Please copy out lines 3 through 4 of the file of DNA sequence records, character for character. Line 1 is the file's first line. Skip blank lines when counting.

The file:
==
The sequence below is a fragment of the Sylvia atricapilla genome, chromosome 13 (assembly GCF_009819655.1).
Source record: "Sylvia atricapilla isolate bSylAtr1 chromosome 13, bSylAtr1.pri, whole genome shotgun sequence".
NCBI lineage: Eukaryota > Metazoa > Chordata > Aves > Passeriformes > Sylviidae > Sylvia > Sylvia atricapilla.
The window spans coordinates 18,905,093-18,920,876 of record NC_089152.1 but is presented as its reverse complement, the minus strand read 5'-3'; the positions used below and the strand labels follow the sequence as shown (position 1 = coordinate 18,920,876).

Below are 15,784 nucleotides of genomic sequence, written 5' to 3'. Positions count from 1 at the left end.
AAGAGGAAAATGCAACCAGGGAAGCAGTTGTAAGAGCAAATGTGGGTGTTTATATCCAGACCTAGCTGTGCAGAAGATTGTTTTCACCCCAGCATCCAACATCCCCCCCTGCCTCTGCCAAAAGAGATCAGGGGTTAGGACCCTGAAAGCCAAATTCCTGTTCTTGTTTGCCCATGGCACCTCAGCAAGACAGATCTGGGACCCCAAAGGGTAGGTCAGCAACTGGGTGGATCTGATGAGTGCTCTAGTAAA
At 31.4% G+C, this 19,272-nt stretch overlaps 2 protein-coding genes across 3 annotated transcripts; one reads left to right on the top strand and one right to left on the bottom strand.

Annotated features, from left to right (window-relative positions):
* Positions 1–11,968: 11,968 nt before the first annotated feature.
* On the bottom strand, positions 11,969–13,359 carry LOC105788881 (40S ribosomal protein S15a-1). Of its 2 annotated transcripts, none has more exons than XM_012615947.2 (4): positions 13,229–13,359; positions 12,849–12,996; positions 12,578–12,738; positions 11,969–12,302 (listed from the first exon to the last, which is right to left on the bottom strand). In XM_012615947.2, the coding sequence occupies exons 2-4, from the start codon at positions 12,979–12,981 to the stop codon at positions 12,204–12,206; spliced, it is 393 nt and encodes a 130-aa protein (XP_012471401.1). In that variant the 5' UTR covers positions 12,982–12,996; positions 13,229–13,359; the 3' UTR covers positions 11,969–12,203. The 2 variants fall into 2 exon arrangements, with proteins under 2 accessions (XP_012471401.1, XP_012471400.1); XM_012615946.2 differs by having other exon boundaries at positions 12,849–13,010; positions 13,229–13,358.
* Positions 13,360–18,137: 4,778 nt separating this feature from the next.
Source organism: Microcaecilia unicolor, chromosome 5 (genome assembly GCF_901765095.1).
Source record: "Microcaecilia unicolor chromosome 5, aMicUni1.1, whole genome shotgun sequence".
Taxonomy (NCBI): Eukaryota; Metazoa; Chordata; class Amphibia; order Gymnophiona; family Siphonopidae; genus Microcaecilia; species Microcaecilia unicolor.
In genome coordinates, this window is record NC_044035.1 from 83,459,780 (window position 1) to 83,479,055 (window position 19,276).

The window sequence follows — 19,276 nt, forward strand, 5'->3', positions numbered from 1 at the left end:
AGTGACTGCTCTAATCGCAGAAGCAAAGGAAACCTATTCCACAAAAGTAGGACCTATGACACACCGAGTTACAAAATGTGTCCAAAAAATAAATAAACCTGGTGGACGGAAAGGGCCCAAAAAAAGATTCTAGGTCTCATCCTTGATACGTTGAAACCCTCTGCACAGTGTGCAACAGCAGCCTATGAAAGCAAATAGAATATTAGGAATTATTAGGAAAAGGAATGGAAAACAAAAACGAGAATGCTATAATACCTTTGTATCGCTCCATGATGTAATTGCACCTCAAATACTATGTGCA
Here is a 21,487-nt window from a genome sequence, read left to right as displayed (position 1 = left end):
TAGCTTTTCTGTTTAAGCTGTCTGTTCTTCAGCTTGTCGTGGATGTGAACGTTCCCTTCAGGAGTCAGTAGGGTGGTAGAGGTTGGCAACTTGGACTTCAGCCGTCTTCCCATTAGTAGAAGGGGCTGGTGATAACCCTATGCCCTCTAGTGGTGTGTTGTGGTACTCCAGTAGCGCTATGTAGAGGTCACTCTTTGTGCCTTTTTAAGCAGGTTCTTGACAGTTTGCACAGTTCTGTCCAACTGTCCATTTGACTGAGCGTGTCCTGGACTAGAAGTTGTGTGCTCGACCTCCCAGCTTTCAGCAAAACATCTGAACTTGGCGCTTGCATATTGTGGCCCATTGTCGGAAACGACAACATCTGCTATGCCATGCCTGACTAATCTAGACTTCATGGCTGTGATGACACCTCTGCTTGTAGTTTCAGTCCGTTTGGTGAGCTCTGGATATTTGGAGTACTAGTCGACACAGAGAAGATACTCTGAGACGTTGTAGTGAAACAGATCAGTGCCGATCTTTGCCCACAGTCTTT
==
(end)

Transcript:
NCBI lineage: Eukaryota > Metazoa > Chordata > Aves > Passeriformes > Sylviidae > Sylvia > Sylvia atricapilla.
The window spans coordinates 18,905,093-18,920,876 of record NC_089152.1 but is presented as its reverse complement, the minus strand read 5'-3'; the positions used below and the strand labels follow the sequence as shown (position 1 = coordinate 18,920,876).